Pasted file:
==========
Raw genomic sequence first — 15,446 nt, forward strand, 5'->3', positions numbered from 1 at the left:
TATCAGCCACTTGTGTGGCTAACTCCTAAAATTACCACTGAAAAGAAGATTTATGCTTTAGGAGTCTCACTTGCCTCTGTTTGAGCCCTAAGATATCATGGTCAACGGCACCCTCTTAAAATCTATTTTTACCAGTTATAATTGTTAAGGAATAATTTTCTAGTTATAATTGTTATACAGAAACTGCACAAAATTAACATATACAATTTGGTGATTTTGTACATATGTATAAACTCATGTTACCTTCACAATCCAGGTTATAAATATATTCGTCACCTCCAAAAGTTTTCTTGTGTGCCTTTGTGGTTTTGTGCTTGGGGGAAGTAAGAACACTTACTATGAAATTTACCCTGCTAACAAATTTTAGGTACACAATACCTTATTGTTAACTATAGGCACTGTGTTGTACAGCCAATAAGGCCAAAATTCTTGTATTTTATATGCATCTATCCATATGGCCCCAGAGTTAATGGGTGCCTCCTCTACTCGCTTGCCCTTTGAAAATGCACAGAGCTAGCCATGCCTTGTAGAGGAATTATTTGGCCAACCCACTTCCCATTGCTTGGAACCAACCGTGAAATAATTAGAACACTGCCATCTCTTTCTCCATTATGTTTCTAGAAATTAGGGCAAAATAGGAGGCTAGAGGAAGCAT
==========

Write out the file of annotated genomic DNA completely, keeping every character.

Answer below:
Raw genomic sequence first — 15,446 nt, forward strand, 5'->3', positions numbered from 1 at the left:
TATCAGCCACTTGTGTGGCTAACTCCTAAAATTACCACTGAAAAGAAGATTTATGCTTTAGGAGTCTCACTTGCCTCTGTTTGAGCCCTAAGATATCATGGTCAACGGCACCCTCTTAAAATCTATTTTTACCAGTTATAATTGTTAAGGAATAATTTTCTAGTTATAATTGTTATACAGAAACTGCACAAAATTAACATATACAATTTGGTGATTTTGTACATATGTATAAACTCATGTTACCTTCACAATCCAGGTTATAAATATATTCGTCACCTCCAAAAGTTTTCTTGTGTGCCTTTGTGGTTTTGTGCTTGGGGGAAGTAAGAACACTTACTATGAAATTTACCCTGCTAACAAATTTTAGGTACACAATACCTTATTGTTAACTATAGGCACTGTGTTGTACAGCCAATAAGGCCAAAATTCTTGTATTTTATATGCATCTATCCATATGGCCCCAGAGTTAATGGGTGCCTCCTCTACTCGCTTGCCCTTTGAAAATGCACAGAGCTAGCCATGCCTTGTAGAGGAATTATTTGGCCAACCCACTTCCCATTGCTTGGAACCAACCGTGAAATAATTAGAACACTGCCATCTCTTTCTCCATTATGTTTCTAGAAATTAGGGCAAAATAGGAGGCTAGAGGAAGCAT